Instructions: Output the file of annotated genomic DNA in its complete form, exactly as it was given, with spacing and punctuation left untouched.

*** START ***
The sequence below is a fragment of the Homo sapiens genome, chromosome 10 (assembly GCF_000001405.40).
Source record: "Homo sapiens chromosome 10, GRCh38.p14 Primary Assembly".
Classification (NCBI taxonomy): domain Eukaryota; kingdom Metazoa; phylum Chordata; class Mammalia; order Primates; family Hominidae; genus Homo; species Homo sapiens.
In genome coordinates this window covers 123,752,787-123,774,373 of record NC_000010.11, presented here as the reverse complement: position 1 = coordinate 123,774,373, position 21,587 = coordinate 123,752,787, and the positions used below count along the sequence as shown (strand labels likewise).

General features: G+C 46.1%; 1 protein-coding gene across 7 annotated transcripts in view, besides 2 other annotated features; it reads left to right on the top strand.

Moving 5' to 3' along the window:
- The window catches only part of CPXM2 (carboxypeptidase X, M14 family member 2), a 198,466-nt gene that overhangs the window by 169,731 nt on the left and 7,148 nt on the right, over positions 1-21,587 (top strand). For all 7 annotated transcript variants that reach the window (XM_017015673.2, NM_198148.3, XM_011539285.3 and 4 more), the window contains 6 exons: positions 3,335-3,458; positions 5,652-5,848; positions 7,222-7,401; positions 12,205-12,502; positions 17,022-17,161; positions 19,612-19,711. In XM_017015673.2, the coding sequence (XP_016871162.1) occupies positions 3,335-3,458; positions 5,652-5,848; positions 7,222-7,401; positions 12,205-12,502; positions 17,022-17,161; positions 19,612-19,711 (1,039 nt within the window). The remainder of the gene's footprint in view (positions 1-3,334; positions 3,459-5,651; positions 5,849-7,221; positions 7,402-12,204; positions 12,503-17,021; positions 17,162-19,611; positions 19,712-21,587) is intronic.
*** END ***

The sequence below is a fragment of the Homo sapiens genome, chromosome 10 (assembly GCF_000001405.40).
Source record: "Homo sapiens chromosome 10, GRCh38.p14 Primary Assembly".
Classification (NCBI taxonomy): domain Eukaryota; kingdom Metazoa; phylum Chordata; class Mammalia; order Primates; family Hominidae; genus Homo; species Homo sapiens.
In genome coordinates this window covers 123,752,787-123,774,373 of record NC_000010.11, presented here as the reverse complement: position 1 = coordinate 123,774,373, position 21,587 = coordinate 123,752,787, and the positions used below count along the sequence as shown (strand labels likewise).

General features: G+C 46.1%; 1 protein-coding gene across 7 annotated transcripts in view, besides 2 other annotated features; it reads left to right on the top strand.

Moving 5' to 3' along the window:
- The window catches only part of CPXM2 (carboxypeptidase X, M14 family member 2), a 198,466-nt gene that overhangs the window by 169,731 nt on the left and 7,148 nt on the right, over positions 1-21,587 (top strand). For all 7 annotated transcript variants that reach the window (XM_017015673.2, NM_198148.3, XM_011539285.3 and 4 more), the window contains 6 exons: positions 3,335-3,458; positions 5,652-5,848; positions 7,222-7,401; positions 12,205-12,502; positions 17,022-17,161; positions 19,612-19,711. In XM_017015673.2, the coding sequence (XP_016871162.1) occupies positions 3,335-3,458; positions 5,652-5,848; positions 7,222-7,401; positions 12,205-12,502; positions 17,022-17,161; positions 19,612-19,711 (1,039 nt within the window). The remainder of the gene's footprint in view (positions 1-3,334; positions 3,459-5,651; positions 5,849-7,221; positions 7,402-12,204; positions 12,503-17,021; positions 17,162-19,611; positions 19,712-21,587) is intronic.